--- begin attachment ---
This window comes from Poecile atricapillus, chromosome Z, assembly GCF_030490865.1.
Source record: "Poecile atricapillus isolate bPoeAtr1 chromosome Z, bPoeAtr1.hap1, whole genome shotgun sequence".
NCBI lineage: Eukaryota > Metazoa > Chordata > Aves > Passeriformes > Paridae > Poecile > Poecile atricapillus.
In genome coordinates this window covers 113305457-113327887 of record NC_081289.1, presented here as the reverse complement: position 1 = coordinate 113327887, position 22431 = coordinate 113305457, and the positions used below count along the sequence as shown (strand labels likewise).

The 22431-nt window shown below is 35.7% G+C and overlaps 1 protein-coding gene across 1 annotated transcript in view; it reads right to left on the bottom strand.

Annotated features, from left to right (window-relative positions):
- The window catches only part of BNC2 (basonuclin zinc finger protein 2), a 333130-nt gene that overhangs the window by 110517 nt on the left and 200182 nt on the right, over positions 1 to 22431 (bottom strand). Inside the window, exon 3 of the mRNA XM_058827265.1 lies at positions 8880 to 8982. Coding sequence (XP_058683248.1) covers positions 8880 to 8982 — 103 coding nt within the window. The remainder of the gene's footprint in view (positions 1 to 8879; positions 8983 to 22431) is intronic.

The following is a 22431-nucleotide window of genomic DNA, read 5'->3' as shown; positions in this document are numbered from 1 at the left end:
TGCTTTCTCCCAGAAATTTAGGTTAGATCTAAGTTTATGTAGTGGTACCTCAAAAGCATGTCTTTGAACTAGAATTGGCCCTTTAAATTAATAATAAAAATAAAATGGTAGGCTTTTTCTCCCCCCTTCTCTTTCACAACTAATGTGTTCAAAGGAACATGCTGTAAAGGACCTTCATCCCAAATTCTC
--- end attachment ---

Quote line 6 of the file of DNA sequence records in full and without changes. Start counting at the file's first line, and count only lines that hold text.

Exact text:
Annotated features, from left to right (window-relative positions):